The precious unpublished memoir traveled its own complicated journey, down through Boston’s Old South Church, and eventually even back to England. Finally it was published in 1856 — a full 200 years after it was written. And now today, thanks to the Kindle, we can take peek into the lives of the very pilgrims who first started celebrating Thanksgiving.


The Best Children’s Book
Happy Thanksgiving, Curious George

Just 12 weeks ago, a new Curious George book appeared, and this one has a special surprise. Yes, you may have read other children’s books about the playful and accident-prone monkey… But this one rhymes!


George wakes up in the morning.
Something smells quite nice.
He knows for sure he wants some —
A piece, a smidge, a slice.

He rushes to the kitchen
and there he sees the man —
with yellow hat an apron,
A turkey in the pan.

The turkey’s in the oven.
It takes some time to cook.
But every now and then
George can’t help but take a look….

Uh-oh, I bet there’s going to be trouble.

Hope you have a happy Thanksgiving!

It’s true! Amazon just announced they’ll sell Kindle 2’s for $89 on Black Friday (the day after Thanksgiving!)

A few minutes ago, they snuck the announcement onto their Facebook page for the Kindle, and confirmed it on their Twitter feed. I’d thought it was just a rumor, but here’s the complete text from Facebook of what Amazon announced!

Black Friday Deal: This Friday, 11/26, you can get our previous generation Kindle for $89!

Our previous generation Kindle uses the old E Ink technology (the same E Ink as in the current Nook). Our all-new Kindle uses the latest generation E Ink (Pearl) for 50% better contrast, and is available at the everyday low price of …$139.

Black Friday Deal: This Friday, 11/26, you can get our previous generation Kindle for $89! Our previous generation Kindle uses the old E Ink technology (the same E Ink as in the current Nook). Our all-new Kindle uses the latest generation E Ink (Pearl) for 50% better contrast, and is available at the everyday low price of ...$139.

Amazon included a link to Amazon’s Kindle page, though it points to the newest $139 Kindle rather than the earlier edition that they’re selling for $89. But within an hour, over 100 people had clicked the Facebook button to indicate that they “Liked” the news — and 47 of them left enthusiastic comments.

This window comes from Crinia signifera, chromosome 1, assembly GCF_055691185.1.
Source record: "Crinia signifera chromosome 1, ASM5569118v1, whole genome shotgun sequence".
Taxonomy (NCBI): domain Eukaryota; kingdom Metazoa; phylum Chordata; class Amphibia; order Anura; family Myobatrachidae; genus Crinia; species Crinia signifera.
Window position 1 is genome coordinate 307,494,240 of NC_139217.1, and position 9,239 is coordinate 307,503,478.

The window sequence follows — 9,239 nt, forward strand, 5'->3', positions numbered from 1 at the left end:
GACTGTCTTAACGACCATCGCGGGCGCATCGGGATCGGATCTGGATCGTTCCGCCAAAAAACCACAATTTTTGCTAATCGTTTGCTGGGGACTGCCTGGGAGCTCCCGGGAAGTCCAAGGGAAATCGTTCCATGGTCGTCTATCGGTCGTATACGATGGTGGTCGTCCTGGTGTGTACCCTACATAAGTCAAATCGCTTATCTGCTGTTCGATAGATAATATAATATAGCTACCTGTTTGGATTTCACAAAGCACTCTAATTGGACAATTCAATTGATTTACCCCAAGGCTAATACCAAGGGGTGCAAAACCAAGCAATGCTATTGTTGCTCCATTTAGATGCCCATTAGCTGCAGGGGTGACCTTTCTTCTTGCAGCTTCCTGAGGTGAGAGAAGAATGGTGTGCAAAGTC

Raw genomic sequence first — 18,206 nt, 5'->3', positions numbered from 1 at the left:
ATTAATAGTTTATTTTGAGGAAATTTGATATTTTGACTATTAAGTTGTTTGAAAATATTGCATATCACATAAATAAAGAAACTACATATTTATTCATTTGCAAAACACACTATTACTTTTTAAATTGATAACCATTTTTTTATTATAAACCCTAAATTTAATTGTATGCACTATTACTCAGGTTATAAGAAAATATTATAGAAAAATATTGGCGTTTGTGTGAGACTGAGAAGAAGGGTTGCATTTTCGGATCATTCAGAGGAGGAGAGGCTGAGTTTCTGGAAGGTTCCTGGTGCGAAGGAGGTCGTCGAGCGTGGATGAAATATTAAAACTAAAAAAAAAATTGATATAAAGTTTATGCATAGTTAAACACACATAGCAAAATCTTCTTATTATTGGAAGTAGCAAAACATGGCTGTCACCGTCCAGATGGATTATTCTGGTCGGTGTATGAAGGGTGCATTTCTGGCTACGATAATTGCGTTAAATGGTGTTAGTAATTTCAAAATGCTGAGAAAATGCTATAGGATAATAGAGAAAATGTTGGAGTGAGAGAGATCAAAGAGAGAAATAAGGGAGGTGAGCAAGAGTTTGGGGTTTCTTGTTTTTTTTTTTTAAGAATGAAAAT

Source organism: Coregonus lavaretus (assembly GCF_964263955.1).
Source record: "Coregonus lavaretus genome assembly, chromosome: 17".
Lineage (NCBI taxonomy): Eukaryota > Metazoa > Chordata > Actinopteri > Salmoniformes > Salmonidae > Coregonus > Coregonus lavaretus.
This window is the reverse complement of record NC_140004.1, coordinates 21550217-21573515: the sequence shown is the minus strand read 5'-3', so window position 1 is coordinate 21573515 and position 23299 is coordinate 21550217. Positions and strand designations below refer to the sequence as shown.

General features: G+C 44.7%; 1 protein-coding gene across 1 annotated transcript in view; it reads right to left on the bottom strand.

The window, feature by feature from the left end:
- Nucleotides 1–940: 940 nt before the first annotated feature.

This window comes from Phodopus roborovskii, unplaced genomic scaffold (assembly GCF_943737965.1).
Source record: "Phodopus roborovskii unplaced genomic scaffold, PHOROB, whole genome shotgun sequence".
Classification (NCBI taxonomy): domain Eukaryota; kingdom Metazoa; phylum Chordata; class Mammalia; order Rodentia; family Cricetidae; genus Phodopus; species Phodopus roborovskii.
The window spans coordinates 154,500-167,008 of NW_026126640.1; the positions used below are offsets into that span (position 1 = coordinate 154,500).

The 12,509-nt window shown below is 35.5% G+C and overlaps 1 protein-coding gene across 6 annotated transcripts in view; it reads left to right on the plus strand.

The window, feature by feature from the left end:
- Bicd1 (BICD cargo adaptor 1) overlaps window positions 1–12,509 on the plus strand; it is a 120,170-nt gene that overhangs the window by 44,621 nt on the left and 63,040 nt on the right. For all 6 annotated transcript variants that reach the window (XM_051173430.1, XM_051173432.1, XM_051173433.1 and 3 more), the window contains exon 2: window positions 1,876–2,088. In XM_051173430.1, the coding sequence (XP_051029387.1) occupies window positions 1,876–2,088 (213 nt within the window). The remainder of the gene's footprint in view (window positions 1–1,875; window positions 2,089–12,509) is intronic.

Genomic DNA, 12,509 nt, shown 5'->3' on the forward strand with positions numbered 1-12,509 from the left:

And then Amazon added a comment themselves with a crucial “buying window” for their special offer.

“Hi Everyone. This deal will be featured in the Lightning Deals section of our Black Friday page, beginning at 9am PT on 11/26. Here’s a link to the page: http://amzn.to/heVUFX

There’s no Kindle on that page yet, but presumably it will be updated right at 9 a.m. on Friday. Later in the day they actually deleted that comment, but they did add another one to encourage their prospective buyers.

“Please note that all second generation Kindles offered through the Lightning Deal on Black Friday will be new devices – not refurbished.”

And in case you missed it, I’ve also just discovered today that an Amazon blogger has “leaked” a calendar showing exactly when Amazon’s short-term special deals will appear online! I see movies for just $1.99 on Wednesday, including Lord of the Rings and The Bourne Identity. In a post (titled “We’re leaking”), Amazon’s “Armchair Commentary” blog revealed the link, adding that “In addition to the doorbusters below, you’ll find over 2,700 titles at up to 70% off during our Black Friday Week deals…”

Turkey reading a book
I’m trying to get into holiday spirit – and I was really touched Monday by a story about a stroke victim who was re-learning how to read using a Kindle…